I recently visited Poland, and I was quite impressed. I didn't spend much time looking into it, as the trip was a vacation and not job-shopping but still. I got invited to some galla bash thrown by one of Poland's top systems integrators (Oracle, Solaris, etc). Very glitzy and slick.
Now, I know that it's hard to judge the health of an industry by it's parties, but in a way you can. Solidex went all out, and does so several times per year. Models wrapped in silk greet you at the door of a rented Warsaw U library (a brand new architectural landmark, which is why it was chosen this time) and give you a quickie tour of the digs.. Here's all the food tables (dozens if not more) where you can find anything you want.. Really. Well, almost. (What? No lobster? Ah, there it is..) There's the table area where you can eat in peace... Here's the dance floor and main schmoozing zone..
They (the models) then float through the crowd, squeezing through the tightest groups of people (did I mention the silk? I think that's all they were wearing) and making sure that no one is not holding a glass of wine or beer. I don't do wine, but the beer served was Heineken and better. The food was excellent BTW.
After a few brief rah-rah speaches by top execs and a few reps from Sun, they brought out Kayah (of I'd say Mariah Carrey caliber, for Poland) whom they also rented for the night. So she howled a selection of her old and new (new being not at all bad) stuff, and got tipsy on stage, which was amusing. I watched the 20-somethings dance themselves into a frenzy while the execs played all the usual games and I got to chat with a few techs about tech.. Sharp people. I should have brought a resume, or at least business cards - but it was a private vacation.
I got a $5 bottle of Irish Stout upon vacating, as did everyone else, so at least Solidex is doing too well to complain. They've been there for about 10 years now, and they've had better and better years each time.
That is my experience from the inside of the tech industry in Poland. Draw your own conclusions. Suffice it to say, it was very much like something that a Western company might do, with better food and booze.
The papers seem to devote about half their business sections to matters of IT, and telecom and connectivity are the clear top subject of discussion. The logistics of running digital cable to every home, HDTV, satellite communications, cellular, data backbones... I spent half my flight over reading about it - serious ramp-up and plenty of work for network people, sysadmins... The articles in the paper were surprisingly technical and well written. A real pleasure to read after dealing with the CNN style of coverage. Some, like an article on personal crypto for example, read like whitepapers. The tech reporters actually understand what they're writing about.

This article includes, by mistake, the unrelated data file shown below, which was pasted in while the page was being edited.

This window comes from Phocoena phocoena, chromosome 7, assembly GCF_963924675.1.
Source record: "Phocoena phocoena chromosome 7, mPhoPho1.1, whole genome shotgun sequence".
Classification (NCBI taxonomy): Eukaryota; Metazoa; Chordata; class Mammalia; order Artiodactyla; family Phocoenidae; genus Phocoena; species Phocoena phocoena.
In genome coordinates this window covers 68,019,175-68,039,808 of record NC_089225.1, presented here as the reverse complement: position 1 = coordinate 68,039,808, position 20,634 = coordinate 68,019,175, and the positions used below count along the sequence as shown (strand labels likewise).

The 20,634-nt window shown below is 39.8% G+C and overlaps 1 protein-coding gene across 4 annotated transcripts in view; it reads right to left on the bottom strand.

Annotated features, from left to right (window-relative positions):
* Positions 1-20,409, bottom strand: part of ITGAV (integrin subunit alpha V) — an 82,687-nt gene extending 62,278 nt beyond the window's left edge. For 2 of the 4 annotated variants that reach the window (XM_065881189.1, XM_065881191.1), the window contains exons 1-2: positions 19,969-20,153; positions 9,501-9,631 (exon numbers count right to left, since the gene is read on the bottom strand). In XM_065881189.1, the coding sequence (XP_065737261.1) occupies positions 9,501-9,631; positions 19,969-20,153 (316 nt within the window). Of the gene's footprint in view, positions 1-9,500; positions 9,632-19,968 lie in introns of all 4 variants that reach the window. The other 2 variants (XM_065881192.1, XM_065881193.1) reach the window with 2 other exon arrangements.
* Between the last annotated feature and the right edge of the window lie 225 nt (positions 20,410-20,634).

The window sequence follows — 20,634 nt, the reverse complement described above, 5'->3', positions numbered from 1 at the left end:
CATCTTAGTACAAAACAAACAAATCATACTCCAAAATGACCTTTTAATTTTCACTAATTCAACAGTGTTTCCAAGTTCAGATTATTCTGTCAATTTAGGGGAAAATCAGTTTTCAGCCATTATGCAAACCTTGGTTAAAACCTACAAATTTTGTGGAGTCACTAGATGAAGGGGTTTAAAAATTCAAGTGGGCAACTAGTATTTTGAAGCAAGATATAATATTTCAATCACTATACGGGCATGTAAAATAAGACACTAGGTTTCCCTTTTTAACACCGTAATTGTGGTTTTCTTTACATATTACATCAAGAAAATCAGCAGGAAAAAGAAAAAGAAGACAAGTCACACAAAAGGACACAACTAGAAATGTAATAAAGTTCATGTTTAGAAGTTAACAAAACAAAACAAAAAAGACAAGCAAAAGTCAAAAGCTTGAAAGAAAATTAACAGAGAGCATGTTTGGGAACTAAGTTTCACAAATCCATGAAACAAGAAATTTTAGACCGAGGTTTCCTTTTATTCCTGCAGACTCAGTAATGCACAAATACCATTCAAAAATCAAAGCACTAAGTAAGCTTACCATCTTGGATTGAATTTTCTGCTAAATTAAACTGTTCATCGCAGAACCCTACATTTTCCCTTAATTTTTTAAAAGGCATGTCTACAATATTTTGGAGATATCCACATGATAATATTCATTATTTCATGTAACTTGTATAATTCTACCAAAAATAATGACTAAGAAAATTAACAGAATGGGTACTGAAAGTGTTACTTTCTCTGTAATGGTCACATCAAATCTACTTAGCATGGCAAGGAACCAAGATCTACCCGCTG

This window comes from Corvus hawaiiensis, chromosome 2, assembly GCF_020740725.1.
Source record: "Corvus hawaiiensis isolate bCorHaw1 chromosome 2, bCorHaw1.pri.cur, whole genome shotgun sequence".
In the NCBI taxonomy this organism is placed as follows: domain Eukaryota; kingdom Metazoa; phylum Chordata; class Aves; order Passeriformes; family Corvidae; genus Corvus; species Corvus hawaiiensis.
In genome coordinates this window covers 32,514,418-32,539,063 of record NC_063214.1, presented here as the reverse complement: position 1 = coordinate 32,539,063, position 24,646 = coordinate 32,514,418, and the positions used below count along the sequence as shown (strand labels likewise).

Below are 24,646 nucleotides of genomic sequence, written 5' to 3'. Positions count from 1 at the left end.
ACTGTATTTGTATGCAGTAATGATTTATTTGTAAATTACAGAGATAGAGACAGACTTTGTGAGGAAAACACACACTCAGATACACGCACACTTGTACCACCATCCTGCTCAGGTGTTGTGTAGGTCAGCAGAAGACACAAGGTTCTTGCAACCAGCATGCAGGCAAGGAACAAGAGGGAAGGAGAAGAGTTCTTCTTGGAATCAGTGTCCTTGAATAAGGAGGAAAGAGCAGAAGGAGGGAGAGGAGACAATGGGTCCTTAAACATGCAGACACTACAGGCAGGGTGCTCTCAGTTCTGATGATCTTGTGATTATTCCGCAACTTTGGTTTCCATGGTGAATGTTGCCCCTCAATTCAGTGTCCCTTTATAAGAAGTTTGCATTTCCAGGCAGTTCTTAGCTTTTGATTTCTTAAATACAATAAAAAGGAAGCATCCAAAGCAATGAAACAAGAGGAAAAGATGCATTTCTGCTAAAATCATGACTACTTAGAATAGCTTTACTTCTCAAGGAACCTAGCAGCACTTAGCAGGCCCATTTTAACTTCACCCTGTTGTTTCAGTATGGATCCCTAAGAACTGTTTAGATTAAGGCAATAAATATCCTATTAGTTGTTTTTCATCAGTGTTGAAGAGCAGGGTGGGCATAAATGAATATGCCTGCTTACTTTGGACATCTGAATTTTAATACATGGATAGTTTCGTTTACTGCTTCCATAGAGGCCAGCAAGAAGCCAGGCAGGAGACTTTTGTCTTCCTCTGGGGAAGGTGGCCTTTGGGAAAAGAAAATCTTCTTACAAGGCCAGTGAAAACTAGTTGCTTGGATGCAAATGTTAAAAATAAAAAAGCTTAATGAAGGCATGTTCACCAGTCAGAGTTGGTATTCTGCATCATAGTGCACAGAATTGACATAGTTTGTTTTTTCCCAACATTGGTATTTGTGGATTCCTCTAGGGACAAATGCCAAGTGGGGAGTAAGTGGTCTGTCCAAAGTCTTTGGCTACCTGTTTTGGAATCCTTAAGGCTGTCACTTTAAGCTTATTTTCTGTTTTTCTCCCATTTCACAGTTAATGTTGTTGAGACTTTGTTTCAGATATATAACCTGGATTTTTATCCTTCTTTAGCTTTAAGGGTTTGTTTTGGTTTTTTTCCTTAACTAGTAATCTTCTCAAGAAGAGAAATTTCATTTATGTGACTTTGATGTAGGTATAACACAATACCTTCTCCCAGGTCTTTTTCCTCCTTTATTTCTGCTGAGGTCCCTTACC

I don't know about the pay scale, but I suppose it all depends, just as in the US. I don't think anyone will hand you the keys to a new Ferrari just for knowing VB, but if you're competent, you will be comfortable. Bear in mind (especially the USians) that economics work differently there. Cost of living is significantly higher than Stateside, while the cost of luxury afterwards is relatively more attainable. That is to say that, once you clear the economic hump of living day to day, nice things are easy to get. It seems that IT pays well enough to get you nice things.
The general population runs the gammut. I met people who were very literate, and some who are completely clueless. The younger generations for the most part know whatever they need to about technology, while the War Era seniors tend to be completely ignorant - though there are exceptions, same as here.
I would say that, among the people I met, 2/3rds have computers at home, half are online from home, and 5% have cable internet. Their hardware is more out of date than their software, and pirated code can be had for a handshake.
Regulations are not catching up to technology and human ingenuity, and the legacy of 50 years of an oppressive system has certainly made people more opportunistic. If you want something done within the beurocracy, bring plenty of grease to get those wheels moving.
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